You will follow a 20 credit module of Italian language, and then choose your remaining options from the list below (nb not all options are available every year):
Final Year Language (core, 20 credits)
This module is divided into three sections:
Translation from Italian
Italian Prose Variety
Oral and Aural Italian
Section 1 concentrates particularly on comprehension, on the stylistic features of the original and the target languages and on the problems associated with appropriateness of register in the target language.
Section 2 examines different types and registers of Italian prose writing. Their distinctive features are analysed and reproduced in the students’ own prose writing. Grammatical, syntactical and lexical features of Italian are also examined and explained in the light of the passages dealt with and the students’ work. The types of prose examined in the First Semester will be: informal, formal and commercial letters, letters to newspapers and magazines; newspaper language and newspaper articles: di cronaca, economici, di fondo; cvs. In the Second Semester, the following will be examined: reviews of films, books, theatre productions, musical features and television programmes; the language of advertising.
Elements of lexical interference between Italian and English will also be examined in this section throughout the course.
Section 3 concentrates particularly on spoken Italian. The section is based on a series of topics, relevant to modern Italian society. Students will be exposed to aural and written authentic material which will form the basis for classroom discussion, group and individual presentations.
There are two contact hour per fortnight each for Sections 1 and 2 and one contact hour per week for Section 3. The course is assessed by an assessed piece each for Sections 1 and 2 per semester, counting 30% of the module mark, an aural test (20%), an oral examination (20%) and a written examination (30%).
Translation Theory and Practice (option, 20 credits)
The course focuses on approaches to the theory and practice of translation in Europe. It addresses the main areas of debate in Translation Theory and Translation Studies, with a historical survey of key theoretical texts and comparative and contrastive analysis of translations into English. It also covers key approaches, skills and resources available to the translator. It gives students the opportunity to apply their knowledge to their own translation practice via the production of a translation from their language of study into English (or from English into their mother tongue in the case of Erasmus students) accompanied by a critical and theoretically-informed reflection on the translation.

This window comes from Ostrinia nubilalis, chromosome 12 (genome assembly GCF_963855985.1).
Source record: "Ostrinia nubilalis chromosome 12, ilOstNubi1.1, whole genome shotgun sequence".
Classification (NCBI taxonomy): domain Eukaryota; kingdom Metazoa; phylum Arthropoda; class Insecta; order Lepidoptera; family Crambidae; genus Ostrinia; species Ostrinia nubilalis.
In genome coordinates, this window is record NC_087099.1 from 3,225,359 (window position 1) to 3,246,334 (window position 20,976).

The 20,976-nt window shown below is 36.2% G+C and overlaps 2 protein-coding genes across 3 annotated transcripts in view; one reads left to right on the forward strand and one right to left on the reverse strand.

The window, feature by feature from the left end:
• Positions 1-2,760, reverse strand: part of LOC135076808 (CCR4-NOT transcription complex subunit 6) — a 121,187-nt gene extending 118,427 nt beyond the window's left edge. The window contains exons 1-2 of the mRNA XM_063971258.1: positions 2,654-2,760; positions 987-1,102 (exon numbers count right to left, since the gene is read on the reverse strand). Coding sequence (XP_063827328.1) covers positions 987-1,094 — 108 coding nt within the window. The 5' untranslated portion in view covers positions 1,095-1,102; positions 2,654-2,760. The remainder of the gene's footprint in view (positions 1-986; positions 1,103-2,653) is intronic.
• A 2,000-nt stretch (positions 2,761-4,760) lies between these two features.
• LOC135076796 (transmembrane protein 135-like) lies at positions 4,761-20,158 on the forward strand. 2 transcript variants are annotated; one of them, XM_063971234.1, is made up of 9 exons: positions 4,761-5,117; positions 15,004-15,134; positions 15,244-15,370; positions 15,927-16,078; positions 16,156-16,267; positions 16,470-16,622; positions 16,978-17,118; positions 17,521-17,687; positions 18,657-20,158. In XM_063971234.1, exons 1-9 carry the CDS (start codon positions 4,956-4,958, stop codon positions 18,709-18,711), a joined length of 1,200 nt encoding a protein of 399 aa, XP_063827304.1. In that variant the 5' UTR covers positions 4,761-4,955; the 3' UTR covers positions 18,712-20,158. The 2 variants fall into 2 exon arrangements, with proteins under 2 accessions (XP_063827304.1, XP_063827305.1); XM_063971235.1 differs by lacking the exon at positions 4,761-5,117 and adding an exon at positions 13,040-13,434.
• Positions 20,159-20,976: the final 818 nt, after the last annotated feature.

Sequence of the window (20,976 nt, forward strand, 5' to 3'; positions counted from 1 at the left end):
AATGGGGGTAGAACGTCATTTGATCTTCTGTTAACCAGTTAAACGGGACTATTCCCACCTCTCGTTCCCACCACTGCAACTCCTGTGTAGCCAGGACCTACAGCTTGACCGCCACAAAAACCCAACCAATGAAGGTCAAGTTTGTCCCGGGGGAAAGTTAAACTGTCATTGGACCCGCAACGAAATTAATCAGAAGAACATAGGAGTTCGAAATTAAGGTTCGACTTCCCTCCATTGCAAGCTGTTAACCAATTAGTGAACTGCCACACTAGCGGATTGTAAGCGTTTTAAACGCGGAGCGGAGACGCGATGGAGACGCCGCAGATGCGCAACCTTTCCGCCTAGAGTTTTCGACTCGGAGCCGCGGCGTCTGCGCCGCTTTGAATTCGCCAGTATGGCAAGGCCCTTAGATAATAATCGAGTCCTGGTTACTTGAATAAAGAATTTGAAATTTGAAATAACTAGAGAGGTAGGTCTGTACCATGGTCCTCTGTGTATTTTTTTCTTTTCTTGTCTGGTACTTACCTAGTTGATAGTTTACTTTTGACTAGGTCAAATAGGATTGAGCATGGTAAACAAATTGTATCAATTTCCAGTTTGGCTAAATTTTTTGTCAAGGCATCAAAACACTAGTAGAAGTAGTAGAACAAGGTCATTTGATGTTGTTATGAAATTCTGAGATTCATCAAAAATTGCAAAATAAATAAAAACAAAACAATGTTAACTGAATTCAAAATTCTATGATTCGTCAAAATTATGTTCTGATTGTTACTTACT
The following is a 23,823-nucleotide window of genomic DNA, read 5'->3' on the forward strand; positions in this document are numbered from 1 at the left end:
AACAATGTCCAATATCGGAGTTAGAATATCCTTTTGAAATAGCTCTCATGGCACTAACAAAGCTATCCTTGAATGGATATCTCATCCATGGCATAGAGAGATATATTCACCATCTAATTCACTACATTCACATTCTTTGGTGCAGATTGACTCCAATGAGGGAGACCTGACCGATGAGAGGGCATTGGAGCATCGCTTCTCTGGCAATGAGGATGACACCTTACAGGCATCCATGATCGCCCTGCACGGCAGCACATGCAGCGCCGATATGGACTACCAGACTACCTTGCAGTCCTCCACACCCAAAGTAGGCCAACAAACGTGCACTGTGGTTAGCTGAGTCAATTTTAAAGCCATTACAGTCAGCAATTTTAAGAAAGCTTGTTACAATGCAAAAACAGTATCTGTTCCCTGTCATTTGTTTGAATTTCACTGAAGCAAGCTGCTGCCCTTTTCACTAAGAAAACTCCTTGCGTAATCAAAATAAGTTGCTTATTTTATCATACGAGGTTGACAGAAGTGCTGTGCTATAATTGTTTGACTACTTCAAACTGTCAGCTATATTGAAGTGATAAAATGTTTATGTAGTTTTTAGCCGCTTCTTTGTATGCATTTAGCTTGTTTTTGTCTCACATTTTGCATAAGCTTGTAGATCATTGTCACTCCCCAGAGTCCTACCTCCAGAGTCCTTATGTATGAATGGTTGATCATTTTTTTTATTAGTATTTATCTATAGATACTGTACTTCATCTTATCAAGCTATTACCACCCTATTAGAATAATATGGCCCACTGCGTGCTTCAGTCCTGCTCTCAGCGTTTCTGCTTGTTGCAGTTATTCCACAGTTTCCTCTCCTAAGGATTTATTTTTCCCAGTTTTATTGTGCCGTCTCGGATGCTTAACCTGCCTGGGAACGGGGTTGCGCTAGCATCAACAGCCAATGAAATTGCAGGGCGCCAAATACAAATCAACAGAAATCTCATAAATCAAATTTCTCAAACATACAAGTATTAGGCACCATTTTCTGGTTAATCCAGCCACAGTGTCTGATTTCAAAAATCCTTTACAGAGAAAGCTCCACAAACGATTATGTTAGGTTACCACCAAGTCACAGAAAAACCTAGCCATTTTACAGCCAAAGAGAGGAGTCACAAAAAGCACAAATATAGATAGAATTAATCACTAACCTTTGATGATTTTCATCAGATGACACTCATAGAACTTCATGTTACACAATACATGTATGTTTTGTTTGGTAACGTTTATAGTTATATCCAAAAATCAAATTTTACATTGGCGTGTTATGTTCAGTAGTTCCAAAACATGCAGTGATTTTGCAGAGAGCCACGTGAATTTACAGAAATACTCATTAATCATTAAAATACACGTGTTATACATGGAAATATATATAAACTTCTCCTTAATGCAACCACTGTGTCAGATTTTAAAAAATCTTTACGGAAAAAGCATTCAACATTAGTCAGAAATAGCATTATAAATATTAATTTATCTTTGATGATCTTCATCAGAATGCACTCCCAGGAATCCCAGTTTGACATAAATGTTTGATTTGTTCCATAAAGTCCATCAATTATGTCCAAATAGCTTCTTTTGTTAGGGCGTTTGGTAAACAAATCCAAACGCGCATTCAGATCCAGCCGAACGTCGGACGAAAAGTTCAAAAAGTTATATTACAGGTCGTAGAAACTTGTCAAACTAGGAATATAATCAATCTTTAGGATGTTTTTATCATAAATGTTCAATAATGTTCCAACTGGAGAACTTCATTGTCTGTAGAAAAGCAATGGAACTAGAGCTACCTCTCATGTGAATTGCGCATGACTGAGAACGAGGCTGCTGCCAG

In semester 1 there are ten one-hour general lectures in English, and five one-hour language-specific seminars. All students will be expected to do one group presentation in the seminars. In semester 2 there are five one-hour general lectures in English, and five one-hour language-specific seminars. The assessment is an essay on theories of translation and a translation project, comprising a translation into English (or from English into their mother tongue in the case of Erasmus students) of a text of no more than 1000 words, with a 2000-word analytical commentary on the translation.
Italian Modernism (option, 10 credits)
What would you do if you discovered in a newspaper that you are dead? Would you go back to the woman you just don’t love? Would you head to the city and construct a new life? Could you? This is the dilemma of Mattia Pascal in Pirandello’s Il fu Mattia Pascal (1904), one of Italy’s great early modernist novels.
In this module we explore the original approaches to the dilemmas of modern and modernist life narrated to us with pathos and humour by three novelists: Pirandello (Il fu Mattia Pascal) Svevo (La coscienza di Zeno) and Gadda (La cognizione del dolore).These novels confront early twentieth century life, a time of extraordinary vitality and experimentation, a time when, to quote Virginia Woolf, ‘human nature changed’ and when, to quote Nietzsche, God was dead. A time when, however, cars, cinemas, guerrilla tactics in art, and Sigmund Freud were all still brand new.